I'd like to see 1.3 MP sensors on the front for sure, but at this point it doesn't make sense until both the per-pixel quality is the same (same size pixels) and there are apps that can actually do some HD teleconferencing (like if Skype had support). We're almost there though.

    -Brian
    Reply
  • Myrandex - Monday, August 01, 2011 - link

    It would be for me if it wasn't for this bastardization that Verizon did:

    The obvious next part of the story is that WCDMA HSPA+ 14.4 Mbps connectivity. Unfortunately, Verizon has locked the retail Droid 3 out of seeing USA-based GSM/WCDMA networks with an MCC (Mobile Country Code) lock.

    Why can't Verizon just allow the hardware to perform at its fullest rather than finding some way to lock it down? They have always been terrible about locking their phones in some way.

    Jason Cook
    Reply
  • themossie - Saturday, July 30, 2011 - link

    Tried the Droid 3 in store the day it came out, mixed feelings about the screen.
    Found it very usable for applications, not usable for serious reading (news, ebooks, etc). First time I've suffered eyestrain from an LCD screen with decent brightness and contrast. Droid 1 works great for this use case.

    Brian, Anand and the rest of the AnandTech team - any opinions on this? Anyone else?
    Reply
  • themossie - Saturday, July 30, 2011 - link

    Also, thanks for the great review - business as usual at Anandtech! Reply
  • steven75 - Saturday, July 30, 2011 - link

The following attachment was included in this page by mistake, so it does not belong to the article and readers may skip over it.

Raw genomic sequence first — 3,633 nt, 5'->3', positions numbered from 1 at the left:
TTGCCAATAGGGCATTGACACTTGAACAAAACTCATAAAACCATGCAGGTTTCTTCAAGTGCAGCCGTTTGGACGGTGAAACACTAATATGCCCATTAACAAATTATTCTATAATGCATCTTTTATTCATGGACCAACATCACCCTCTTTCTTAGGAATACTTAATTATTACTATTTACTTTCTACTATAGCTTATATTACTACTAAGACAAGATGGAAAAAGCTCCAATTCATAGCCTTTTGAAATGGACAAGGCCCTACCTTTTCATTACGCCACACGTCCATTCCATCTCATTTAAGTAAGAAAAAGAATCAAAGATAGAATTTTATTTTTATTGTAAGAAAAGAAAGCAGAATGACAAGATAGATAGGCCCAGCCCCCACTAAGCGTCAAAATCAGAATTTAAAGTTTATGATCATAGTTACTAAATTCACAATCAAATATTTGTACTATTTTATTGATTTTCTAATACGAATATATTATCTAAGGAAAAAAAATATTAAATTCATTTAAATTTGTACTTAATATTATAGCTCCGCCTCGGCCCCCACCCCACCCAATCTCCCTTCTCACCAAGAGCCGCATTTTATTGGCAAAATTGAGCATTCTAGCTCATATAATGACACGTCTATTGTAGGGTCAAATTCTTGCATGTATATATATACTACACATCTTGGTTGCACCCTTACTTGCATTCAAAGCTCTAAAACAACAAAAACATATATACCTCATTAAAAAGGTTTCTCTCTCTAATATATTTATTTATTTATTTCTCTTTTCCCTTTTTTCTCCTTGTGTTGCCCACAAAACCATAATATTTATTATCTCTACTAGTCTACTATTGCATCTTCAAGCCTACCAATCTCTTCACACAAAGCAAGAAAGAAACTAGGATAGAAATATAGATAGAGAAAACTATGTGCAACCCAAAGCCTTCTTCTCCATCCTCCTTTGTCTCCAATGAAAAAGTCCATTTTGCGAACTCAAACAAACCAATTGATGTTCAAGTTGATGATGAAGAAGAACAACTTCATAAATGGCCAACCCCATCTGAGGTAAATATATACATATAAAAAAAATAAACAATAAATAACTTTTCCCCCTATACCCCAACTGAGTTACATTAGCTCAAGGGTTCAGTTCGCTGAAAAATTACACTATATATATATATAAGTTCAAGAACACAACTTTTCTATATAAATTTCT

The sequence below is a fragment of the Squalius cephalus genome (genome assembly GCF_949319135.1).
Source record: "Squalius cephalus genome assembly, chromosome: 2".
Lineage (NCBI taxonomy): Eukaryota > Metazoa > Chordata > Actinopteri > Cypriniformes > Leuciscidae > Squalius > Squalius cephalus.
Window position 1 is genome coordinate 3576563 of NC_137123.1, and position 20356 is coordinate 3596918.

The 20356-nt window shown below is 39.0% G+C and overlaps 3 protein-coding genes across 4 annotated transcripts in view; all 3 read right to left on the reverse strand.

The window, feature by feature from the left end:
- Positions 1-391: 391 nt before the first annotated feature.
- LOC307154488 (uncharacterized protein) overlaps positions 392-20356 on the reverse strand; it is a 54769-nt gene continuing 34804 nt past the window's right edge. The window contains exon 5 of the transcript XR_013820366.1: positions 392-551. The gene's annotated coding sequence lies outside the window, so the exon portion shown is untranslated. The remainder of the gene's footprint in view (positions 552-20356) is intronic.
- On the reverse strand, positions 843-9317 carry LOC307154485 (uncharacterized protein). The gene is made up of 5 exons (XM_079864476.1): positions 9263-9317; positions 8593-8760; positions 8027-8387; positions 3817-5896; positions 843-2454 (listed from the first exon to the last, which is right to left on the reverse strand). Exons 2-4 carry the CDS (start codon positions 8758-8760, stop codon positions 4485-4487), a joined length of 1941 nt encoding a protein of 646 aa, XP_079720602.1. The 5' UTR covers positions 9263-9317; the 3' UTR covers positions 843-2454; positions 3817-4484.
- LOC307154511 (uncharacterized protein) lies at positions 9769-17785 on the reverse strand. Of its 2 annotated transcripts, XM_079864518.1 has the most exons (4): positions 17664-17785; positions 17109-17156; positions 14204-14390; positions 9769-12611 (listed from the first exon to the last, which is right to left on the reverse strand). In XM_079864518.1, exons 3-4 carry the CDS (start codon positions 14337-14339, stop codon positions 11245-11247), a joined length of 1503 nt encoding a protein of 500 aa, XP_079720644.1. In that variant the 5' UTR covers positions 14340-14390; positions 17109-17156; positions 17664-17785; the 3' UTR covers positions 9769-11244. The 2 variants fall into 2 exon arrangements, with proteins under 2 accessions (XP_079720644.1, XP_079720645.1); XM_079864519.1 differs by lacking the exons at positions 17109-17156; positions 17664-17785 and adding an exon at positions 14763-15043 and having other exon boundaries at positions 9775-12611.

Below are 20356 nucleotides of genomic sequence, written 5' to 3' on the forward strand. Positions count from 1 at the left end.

Indeed. Can't believe he tried to equate this pentile display with less resolution in a larger screen size (significantly worse PPI) with the retina display. They aren't even close. Reply
  • bplewis24 - Saturday, July 30, 2011 - link

    I'll trust the guy who looks at hundreds of phones per year over the hyperbolic masses who troll the internet.

    I'll also trust my own eyes and science, which prove you wrong.
    Reply
  • Finraziel - Sunday, July 31, 2011 - link

    Well, I'll also trust my own eyes, and the picture right above where Brian says he doesn't mind pentile too much really makes the droid3's screen look like crap compared to the lower resolution droid2 right next to it. My experience with other pentile screens also suggests there's absolutely no point in increasing the resolution only by using a trick like this, you end up with noticably lower effective resolution. I'd prefer an actually sharp screen over impressive specifications.
    I really hope when the 720p screen phones come out in the next half year or so they wont be using cheap tricks like this.
    Reply